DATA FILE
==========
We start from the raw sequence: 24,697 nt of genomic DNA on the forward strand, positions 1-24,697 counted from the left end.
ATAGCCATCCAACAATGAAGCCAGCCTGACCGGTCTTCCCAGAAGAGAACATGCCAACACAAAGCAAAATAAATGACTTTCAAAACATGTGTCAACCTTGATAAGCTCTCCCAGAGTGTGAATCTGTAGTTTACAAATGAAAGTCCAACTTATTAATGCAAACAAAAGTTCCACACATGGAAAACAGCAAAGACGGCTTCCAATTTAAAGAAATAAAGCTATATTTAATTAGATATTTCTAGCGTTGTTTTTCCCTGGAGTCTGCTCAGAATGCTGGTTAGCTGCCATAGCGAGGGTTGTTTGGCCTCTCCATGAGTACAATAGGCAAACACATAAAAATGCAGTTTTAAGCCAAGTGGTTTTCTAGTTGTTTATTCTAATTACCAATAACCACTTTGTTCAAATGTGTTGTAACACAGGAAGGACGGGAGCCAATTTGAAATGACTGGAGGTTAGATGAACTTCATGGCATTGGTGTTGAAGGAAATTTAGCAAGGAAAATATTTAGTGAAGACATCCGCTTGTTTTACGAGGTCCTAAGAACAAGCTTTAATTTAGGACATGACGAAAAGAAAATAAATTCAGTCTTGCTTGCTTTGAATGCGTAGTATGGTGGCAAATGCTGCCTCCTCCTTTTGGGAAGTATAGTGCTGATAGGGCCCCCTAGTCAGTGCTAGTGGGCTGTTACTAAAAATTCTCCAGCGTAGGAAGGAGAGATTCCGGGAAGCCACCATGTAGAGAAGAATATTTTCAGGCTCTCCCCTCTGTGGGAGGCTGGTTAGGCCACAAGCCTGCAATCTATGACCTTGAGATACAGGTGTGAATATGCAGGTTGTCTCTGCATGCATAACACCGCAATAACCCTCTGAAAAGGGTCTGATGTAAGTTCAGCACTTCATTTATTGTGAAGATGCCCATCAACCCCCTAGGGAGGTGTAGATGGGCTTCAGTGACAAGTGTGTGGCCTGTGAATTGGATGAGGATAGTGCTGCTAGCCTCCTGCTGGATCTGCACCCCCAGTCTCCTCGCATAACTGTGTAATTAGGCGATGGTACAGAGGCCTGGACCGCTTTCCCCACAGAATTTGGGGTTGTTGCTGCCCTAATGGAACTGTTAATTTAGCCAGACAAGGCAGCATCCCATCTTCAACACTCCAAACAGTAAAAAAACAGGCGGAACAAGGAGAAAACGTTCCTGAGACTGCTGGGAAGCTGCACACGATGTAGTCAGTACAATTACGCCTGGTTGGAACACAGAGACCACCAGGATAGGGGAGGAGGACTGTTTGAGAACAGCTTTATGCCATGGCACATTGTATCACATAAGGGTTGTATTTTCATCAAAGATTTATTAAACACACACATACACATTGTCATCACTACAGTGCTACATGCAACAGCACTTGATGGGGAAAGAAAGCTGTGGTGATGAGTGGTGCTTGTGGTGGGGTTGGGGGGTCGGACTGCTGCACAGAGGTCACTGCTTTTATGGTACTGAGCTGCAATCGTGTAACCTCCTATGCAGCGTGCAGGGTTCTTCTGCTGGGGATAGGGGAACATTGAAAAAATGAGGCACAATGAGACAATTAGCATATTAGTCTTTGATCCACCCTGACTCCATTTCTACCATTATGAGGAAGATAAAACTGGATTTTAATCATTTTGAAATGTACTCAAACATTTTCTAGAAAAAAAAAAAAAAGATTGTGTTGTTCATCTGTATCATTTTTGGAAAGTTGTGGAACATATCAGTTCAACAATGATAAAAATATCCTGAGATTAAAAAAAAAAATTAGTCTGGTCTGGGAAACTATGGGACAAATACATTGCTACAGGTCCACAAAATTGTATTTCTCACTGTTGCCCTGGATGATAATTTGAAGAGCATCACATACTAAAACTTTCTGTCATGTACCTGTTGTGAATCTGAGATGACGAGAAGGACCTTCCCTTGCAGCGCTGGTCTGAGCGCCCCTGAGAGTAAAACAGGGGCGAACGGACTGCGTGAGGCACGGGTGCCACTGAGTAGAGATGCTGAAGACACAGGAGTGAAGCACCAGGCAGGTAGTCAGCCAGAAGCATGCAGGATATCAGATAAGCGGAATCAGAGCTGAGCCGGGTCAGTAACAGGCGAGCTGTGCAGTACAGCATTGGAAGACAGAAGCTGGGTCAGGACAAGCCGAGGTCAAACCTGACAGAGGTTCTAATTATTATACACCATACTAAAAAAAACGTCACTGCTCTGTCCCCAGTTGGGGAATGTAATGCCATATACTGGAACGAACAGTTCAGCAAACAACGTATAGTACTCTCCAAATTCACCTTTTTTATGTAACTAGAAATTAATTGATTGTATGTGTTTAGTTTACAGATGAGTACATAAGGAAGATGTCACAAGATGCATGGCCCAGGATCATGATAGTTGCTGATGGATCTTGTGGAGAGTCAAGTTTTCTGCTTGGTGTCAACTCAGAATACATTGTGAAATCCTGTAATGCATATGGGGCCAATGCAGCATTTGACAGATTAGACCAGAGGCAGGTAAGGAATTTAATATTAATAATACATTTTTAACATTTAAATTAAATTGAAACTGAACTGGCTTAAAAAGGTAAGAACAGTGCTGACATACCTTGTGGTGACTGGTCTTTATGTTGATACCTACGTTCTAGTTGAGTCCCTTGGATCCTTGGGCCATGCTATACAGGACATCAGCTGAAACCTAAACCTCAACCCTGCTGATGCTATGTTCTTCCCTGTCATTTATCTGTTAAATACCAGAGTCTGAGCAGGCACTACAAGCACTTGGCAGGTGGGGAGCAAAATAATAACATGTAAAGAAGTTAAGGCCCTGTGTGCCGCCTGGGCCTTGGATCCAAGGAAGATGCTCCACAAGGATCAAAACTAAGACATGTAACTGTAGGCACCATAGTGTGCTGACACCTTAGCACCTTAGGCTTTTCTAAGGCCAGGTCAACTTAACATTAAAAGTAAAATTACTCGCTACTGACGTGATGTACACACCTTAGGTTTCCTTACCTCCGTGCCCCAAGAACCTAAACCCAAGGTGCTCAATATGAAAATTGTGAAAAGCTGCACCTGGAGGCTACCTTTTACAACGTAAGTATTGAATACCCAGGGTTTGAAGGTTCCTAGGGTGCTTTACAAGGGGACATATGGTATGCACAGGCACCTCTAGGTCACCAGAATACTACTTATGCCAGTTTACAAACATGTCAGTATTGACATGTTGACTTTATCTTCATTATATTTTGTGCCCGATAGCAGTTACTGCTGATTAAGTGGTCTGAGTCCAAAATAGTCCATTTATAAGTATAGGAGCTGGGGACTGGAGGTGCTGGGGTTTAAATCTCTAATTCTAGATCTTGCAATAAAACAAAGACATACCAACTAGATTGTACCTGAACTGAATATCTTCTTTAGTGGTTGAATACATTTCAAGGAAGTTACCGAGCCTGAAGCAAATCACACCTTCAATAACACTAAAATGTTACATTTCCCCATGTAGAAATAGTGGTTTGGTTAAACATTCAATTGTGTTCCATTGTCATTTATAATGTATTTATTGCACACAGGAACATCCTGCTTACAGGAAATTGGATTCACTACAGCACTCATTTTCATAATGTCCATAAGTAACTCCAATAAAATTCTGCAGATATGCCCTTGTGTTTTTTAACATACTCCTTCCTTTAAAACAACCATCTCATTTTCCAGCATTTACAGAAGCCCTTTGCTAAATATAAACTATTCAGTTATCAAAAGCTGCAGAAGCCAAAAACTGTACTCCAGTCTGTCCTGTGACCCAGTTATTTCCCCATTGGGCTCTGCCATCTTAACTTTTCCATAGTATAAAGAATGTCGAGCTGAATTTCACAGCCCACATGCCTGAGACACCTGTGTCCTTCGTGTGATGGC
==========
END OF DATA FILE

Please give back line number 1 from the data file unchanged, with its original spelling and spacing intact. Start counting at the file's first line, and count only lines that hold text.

We start from the raw sequence: 24,697 nt of genomic DNA on the forward strand, positions 1-24,697 counted from the left end.